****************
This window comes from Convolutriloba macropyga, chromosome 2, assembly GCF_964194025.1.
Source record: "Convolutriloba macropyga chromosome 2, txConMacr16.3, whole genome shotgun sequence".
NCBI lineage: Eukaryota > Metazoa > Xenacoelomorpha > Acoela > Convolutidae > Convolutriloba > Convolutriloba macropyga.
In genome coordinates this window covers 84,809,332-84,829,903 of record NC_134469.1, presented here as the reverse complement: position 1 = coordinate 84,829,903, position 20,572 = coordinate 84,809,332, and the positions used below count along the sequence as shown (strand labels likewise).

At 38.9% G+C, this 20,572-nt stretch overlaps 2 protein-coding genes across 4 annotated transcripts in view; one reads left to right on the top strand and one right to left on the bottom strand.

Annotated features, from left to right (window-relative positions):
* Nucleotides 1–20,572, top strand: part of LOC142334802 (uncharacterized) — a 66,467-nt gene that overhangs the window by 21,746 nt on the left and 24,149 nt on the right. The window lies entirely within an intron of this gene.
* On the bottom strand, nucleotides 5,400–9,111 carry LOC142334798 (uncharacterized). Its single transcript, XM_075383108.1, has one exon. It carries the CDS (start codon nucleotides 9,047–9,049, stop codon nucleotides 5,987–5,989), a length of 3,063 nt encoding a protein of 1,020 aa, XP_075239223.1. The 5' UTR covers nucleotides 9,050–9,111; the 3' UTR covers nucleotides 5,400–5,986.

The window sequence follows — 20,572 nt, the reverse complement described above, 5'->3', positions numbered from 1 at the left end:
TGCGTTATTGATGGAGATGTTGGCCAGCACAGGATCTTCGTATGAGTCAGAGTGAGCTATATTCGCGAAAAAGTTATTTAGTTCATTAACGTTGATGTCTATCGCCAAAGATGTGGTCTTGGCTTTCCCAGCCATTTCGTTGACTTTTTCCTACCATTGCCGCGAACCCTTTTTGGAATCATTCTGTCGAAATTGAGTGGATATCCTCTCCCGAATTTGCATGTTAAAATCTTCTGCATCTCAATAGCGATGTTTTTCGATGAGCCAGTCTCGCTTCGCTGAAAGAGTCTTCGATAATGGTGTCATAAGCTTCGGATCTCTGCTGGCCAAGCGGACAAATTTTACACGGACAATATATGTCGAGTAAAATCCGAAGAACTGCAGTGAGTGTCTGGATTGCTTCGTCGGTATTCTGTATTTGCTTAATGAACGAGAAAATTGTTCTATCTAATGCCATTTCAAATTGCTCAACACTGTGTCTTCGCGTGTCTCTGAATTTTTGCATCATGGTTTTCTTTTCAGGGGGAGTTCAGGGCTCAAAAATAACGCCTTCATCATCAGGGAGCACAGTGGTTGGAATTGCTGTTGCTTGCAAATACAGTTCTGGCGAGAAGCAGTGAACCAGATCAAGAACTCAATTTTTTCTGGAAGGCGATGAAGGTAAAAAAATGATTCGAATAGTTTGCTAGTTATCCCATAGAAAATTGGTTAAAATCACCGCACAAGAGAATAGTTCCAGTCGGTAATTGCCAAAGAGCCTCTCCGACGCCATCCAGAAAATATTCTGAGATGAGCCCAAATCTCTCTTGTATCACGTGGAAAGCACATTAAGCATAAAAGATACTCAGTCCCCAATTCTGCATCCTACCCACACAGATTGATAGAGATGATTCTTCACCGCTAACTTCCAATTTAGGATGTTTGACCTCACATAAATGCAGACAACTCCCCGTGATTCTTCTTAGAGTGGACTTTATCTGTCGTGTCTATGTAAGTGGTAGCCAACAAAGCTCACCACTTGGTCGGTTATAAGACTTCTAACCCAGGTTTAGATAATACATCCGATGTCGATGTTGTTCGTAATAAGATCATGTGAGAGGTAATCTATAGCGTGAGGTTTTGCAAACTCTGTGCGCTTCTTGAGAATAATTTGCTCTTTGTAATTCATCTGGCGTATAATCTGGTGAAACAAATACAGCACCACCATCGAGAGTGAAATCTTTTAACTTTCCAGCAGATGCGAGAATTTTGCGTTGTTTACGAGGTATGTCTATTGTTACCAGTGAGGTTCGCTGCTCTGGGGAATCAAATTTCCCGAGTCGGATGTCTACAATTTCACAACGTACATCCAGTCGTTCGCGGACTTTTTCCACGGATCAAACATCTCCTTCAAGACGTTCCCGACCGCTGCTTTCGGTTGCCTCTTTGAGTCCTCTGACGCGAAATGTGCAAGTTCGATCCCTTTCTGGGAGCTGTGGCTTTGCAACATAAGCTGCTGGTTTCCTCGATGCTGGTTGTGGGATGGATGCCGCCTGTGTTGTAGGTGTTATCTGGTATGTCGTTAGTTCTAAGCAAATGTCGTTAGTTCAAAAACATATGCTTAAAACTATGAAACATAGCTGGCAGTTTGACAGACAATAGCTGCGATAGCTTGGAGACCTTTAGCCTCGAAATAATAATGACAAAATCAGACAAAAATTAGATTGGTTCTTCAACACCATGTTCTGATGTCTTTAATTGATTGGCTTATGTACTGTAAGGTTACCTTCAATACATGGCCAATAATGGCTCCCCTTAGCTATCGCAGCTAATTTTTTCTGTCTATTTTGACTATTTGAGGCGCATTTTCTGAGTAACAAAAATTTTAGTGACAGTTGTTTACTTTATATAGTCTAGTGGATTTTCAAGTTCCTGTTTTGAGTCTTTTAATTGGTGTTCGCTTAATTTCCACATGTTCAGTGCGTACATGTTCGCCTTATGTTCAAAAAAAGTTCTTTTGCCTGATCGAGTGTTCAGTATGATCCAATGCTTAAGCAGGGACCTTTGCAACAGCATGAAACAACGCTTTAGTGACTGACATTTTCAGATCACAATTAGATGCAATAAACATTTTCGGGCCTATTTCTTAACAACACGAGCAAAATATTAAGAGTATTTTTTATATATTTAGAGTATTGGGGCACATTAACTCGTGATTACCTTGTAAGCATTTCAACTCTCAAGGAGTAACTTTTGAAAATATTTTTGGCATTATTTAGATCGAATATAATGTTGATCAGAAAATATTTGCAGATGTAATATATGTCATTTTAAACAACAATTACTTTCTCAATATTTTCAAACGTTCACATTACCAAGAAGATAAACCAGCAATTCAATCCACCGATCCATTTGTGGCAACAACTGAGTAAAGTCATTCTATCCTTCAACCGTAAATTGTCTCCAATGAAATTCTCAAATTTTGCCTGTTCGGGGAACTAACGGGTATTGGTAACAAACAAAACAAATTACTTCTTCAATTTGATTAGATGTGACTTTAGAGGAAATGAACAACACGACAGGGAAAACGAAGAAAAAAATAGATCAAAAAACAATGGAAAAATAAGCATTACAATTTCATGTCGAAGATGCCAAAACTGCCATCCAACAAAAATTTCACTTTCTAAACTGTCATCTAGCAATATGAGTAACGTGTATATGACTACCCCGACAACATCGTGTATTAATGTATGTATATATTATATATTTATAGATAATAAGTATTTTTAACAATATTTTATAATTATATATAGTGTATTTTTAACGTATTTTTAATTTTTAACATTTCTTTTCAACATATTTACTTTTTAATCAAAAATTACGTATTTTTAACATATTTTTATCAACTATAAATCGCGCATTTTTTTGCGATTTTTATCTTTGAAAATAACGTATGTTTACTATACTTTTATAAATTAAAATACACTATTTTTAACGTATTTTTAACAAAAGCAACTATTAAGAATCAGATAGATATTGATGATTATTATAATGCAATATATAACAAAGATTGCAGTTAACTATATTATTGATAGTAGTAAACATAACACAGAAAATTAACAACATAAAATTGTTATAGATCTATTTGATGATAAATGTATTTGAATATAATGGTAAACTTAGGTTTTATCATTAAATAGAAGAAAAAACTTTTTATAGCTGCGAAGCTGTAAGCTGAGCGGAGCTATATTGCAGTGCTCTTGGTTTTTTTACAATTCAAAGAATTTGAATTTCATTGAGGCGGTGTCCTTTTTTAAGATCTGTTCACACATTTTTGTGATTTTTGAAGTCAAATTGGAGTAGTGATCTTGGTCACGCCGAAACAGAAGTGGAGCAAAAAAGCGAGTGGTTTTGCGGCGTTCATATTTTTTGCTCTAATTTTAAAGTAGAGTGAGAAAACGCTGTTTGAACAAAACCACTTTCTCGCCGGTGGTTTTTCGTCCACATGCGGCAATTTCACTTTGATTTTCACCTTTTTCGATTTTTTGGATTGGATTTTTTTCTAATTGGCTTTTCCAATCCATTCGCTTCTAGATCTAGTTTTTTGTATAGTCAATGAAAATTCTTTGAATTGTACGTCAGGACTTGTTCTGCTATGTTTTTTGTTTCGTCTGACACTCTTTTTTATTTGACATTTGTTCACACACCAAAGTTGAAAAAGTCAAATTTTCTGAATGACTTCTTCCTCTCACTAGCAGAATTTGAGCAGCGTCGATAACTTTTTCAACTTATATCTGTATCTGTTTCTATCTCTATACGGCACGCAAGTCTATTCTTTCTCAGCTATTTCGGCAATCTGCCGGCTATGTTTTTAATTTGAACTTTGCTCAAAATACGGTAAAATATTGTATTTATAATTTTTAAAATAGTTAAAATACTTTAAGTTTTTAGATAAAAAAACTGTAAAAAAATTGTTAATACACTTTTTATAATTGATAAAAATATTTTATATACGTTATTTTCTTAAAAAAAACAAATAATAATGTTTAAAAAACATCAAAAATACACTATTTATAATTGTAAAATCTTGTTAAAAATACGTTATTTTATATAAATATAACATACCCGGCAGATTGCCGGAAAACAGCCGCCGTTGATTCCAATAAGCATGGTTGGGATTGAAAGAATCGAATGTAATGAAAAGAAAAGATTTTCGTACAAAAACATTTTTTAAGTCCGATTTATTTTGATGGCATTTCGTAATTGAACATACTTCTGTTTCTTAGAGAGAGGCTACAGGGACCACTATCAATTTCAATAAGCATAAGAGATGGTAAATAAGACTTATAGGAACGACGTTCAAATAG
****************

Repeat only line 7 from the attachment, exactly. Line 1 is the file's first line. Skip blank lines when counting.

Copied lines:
* Nucleotides 1–20,572, top strand: part of LOC142334802 (uncharacterized) — a 66,467-nt gene that overhangs the window by 21,746 nt on the left and 24,149 nt on the right. The window lies entirely within an intron of this gene.